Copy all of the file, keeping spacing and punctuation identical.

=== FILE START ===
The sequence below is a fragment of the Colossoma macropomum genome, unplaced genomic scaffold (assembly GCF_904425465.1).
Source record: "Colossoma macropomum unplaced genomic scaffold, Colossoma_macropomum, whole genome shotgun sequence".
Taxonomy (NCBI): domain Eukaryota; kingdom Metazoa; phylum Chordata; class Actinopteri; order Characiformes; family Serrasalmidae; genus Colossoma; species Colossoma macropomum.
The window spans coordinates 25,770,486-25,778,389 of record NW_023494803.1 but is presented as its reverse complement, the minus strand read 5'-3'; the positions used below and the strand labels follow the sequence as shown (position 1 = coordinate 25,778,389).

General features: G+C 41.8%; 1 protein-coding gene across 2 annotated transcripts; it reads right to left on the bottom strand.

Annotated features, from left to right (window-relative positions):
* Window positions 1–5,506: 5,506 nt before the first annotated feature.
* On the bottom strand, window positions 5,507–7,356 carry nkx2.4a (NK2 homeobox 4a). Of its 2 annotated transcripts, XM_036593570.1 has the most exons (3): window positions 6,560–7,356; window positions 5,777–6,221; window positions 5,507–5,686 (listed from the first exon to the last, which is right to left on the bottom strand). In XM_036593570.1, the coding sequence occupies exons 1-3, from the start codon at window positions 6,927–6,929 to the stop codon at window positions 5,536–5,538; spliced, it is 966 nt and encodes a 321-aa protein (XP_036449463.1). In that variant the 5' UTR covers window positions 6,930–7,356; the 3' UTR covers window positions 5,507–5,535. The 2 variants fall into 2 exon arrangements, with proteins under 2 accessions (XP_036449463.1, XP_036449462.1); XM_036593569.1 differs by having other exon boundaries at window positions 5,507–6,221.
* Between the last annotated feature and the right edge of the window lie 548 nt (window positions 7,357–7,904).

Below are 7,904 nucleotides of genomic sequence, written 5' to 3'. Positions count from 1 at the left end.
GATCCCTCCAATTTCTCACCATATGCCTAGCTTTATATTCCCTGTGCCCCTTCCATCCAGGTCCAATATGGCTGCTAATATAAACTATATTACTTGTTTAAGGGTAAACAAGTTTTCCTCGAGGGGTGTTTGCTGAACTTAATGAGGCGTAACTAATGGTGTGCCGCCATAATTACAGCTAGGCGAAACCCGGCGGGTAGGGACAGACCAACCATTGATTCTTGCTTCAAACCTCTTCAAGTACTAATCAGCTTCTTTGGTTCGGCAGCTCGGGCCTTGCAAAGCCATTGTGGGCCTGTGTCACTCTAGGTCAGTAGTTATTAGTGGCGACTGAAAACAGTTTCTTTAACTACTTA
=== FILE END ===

The sequence below is a fragment of the Colossoma macropomum genome, unplaced genomic scaffold (assembly GCF_904425465.1).
Source record: "Colossoma macropomum unplaced genomic scaffold, Colossoma_macropomum, whole genome shotgun sequence".
Taxonomy (NCBI): domain Eukaryota; kingdom Metazoa; phylum Chordata; class Actinopteri; order Characiformes; family Serrasalmidae; genus Colossoma; species Colossoma macropomum.
The window spans coordinates 25,770,486-25,778,389 of record NW_023494803.1 but is presented as its reverse complement, the minus strand read 5'-3'; the positions used below and the strand labels follow the sequence as shown (position 1 = coordinate 25,778,389).

General features: G+C 41.8%; 1 protein-coding gene across 2 annotated transcripts; it reads right to left on the bottom strand.

Annotated features, from left to right (window-relative positions):
* Window positions 1–5,506: 5,506 nt before the first annotated feature.
* On the bottom strand, window positions 5,507–7,356 carry nkx2.4a (NK2 homeobox 4a). Of its 2 annotated transcripts, XM_036593570.1 has the most exons (3): window positions 6,560–7,356; window positions 5,777–6,221; window positions 5,507–5,686 (listed from the first exon to the last, which is right to left on the bottom strand). In XM_036593570.1, the coding sequence occupies exons 1-3, from the start codon at window positions 6,927–6,929 to the stop codon at window positions 5,536–5,538; spliced, it is 966 nt and encodes a 321-aa protein (XP_036449463.1). In that variant the 5' UTR covers window positions 6,930–7,356; the 3' UTR covers window positions 5,507–5,535. The 2 variants fall into 2 exon arrangements, with proteins under 2 accessions (XP_036449463.1, XP_036449462.1); XM_036593569.1 differs by having other exon boundaries at window positions 5,507–6,221.
* Between the last annotated feature and the right edge of the window lie 548 nt (window positions 7,357–7,904).

Below are 7,904 nucleotides of genomic sequence, written 5' to 3'. Positions count from 1 at the left end.
GATCCCTCCAATTTCTCACCATATGCCTAGCTTTATATTCCCTGTGCCCCTTCCATCCAGGTCCAATATGGCTGCTAATATAAACTATATTACTTGTTTAAGGGTAAACAAGTTTTCCTCGAGGGGTGTTTGCTGAACTTAATGAGGCGTAACTAATGGTGTGCCGCCATAATTACAGCTAGGCGAAACCCGGCGGGTAGGGACAGACCAACCATTGATTCTTGCTTCAAACCTCTTCAAGTACTAATCAGCTTCTTTGGTTCGGCAGCTCGGGCCTTGCAAAGCCATTGTGGGCCTGTGTCACTCTAGGTCAGTAGTTATTAGTGGCGACTGAAAACAGTTTCTTTAACTACTTA